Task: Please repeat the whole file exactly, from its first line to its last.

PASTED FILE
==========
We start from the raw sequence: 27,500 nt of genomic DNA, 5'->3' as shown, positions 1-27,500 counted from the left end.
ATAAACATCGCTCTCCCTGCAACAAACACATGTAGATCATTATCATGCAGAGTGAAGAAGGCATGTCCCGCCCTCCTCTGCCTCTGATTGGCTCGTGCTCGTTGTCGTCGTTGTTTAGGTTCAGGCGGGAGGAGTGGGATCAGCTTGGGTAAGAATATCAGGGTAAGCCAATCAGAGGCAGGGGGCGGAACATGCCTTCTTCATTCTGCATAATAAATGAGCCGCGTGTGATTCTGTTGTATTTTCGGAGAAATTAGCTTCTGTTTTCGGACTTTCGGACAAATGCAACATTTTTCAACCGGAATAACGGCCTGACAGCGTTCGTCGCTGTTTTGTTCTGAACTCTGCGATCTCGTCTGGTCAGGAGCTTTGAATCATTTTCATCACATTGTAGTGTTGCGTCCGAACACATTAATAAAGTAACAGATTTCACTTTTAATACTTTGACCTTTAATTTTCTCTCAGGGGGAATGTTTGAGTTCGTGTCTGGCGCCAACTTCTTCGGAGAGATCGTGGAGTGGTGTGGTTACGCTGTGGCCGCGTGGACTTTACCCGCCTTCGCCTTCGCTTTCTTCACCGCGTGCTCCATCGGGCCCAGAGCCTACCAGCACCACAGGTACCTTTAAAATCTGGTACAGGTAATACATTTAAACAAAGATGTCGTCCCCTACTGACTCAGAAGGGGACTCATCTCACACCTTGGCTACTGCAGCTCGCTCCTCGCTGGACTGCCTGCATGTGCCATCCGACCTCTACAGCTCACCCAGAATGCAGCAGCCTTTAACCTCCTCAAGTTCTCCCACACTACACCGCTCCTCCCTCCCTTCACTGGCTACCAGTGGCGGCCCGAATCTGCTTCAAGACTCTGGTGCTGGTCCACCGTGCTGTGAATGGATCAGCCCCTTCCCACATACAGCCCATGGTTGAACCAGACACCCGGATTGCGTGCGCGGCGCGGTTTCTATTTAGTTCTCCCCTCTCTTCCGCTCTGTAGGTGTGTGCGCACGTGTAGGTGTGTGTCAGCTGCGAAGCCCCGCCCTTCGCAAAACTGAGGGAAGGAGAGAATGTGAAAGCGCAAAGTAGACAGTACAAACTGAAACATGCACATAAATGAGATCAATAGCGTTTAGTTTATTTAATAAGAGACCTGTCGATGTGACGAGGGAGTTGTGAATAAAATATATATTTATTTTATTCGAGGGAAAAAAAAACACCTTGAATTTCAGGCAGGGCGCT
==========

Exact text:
We start from the raw sequence: 27,500 nt of genomic DNA, 5'->3' as shown, positions 1-27,500 counted from the left end.
ATAAACATCGCTCTCCCTGCAACAAACACATGTAGATCATTATCATGCAGAGTGAAGAAGGCATGTCCCGCCCTCCTCTGCCTCTGATTGGCTCGTGCTCGTTGTCGTCGTTGTTTAGGTTCAGGCGGGAGGAGTGGGATCAGCTTGGGTAAGAATATCAGGGTAAGCCAATCAGAGGCAGGGGGCGGAACATGCCTTCTTCATTCTGCATAATAAATGAGCCGCGTGTGATTCTGTTGTATTTTCGGAGAAATTAGCTTCTGTTTTCGGACTTTCGGACAAATGCAACATTTTTCAACCGGAATAACGGCCTGACAGCGTTCGTCGCTGTTTTGTTCTGAACTCTGCGATCTCGTCTGGTCAGGAGCTTTGAATCATTTTCATCACATTGTAGTGTTGCGTCCGAACACATTAATAAAGTAACAGATTTCACTTTTAATACTTTGACCTTTAATTTTCTCTCAGGGGGAATGTTTGAGTTCGTGTCTGGCGCCAACTTCTTCGGAGAGATCGTGGAGTGGTGTGGTTACGCTGTGGCCGCGTGGACTTTACCCGCCTTCGCCTTCGCTTTCTTCACCGCGTGCTCCATCGGGCCCAGAGCCTACCAGCACCACAGGTACCTTTAAAATCTGGTACAGGTAATACATTTAAACAAAGATGTCGTCCCCTACTGACTCAGAAGGGGACTCATCTCACACCTTGGCTACTGCAGCTCGCTCCTCGCTGGACTGCCTGCATGTGCCATCCGACCTCTACAGCTCACCCAGAATGCAGCAGCCTTTAACCTCCTCAAGTTCTCCCACACTACACCGCTCCTCCCTCCCTTCACTGGCTACCAGTGGCGGCCCGAATCTGCTTCAAGACTCTGGTGCTGGTCCACCGTGCTGTGAATGGATCAGCCCCTTCCCACATACAGCCCATGGTTGAACCAGACACCCGGATTGCGTGCGCGGCGCGGTTTCTATTTAGTTCTCCCCTCTCTTCCGCTCTGTAGGTGTGTGCGCACGTGTAGGTGTGTGTCAGCTGCGAAGCCCCGCCCTTCGCAAAACTGAGGGAAGGAGAGAATGTGAAAGCGCAAAGTAGACAGTACAAACTGAAACATGCACATAAATGAGATCAATAGCGTTTAGTTTATTTAATAAGAGACCTGTCGATGTGACGAGGGAGTTGTGAATAAAATATATATTTATTTTATTCGAGGGAAAAAAAAACACCTTGAATTTCAGGCAGGGCGCT